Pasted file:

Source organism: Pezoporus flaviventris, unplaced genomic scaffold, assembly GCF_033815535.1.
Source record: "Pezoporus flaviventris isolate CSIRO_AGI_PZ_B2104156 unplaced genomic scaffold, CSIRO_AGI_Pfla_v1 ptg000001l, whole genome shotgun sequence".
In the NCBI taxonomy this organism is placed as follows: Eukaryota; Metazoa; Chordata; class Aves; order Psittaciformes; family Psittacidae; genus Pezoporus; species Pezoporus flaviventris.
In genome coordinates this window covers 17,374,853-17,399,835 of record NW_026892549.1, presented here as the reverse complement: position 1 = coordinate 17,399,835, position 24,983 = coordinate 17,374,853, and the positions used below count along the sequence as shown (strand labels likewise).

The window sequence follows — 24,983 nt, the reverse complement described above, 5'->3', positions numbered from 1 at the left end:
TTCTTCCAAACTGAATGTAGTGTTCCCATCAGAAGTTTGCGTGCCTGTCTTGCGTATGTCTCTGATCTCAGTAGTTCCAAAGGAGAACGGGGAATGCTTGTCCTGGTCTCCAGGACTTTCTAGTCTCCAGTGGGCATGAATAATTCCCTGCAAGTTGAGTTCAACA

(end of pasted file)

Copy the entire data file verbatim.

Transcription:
Source organism: Pezoporus flaviventris, unplaced genomic scaffold, assembly GCF_033815535.1.
Source record: "Pezoporus flaviventris isolate CSIRO_AGI_PZ_B2104156 unplaced genomic scaffold, CSIRO_AGI_Pfla_v1 ptg000001l, whole genome shotgun sequence".
In the NCBI taxonomy this organism is placed as follows: Eukaryota; Metazoa; Chordata; class Aves; order Psittaciformes; family Psittacidae; genus Pezoporus; species Pezoporus flaviventris.
In genome coordinates this window covers 17,374,853-17,399,835 of record NW_026892549.1, presented here as the reverse complement: position 1 = coordinate 17,399,835, position 24,983 = coordinate 17,374,853, and the positions used below count along the sequence as shown (strand labels likewise).

The window sequence follows — 24,983 nt, the reverse complement described above, 5'->3', positions numbered from 1 at the left end:
TTCTTCCAAACTGAATGTAGTGTTCCCATCAGAAGTTTGCGTGCCTGTCTTGCGTATGTCTCTGATCTCAGTAGTTCCAAAGGAGAACGGGGAATGCTTGTCCTGGTCTCCAGGACTTTCTAGTCTCCAGTGGGCATGAATAATTCCCTGCAAGTTGAGTTCAACA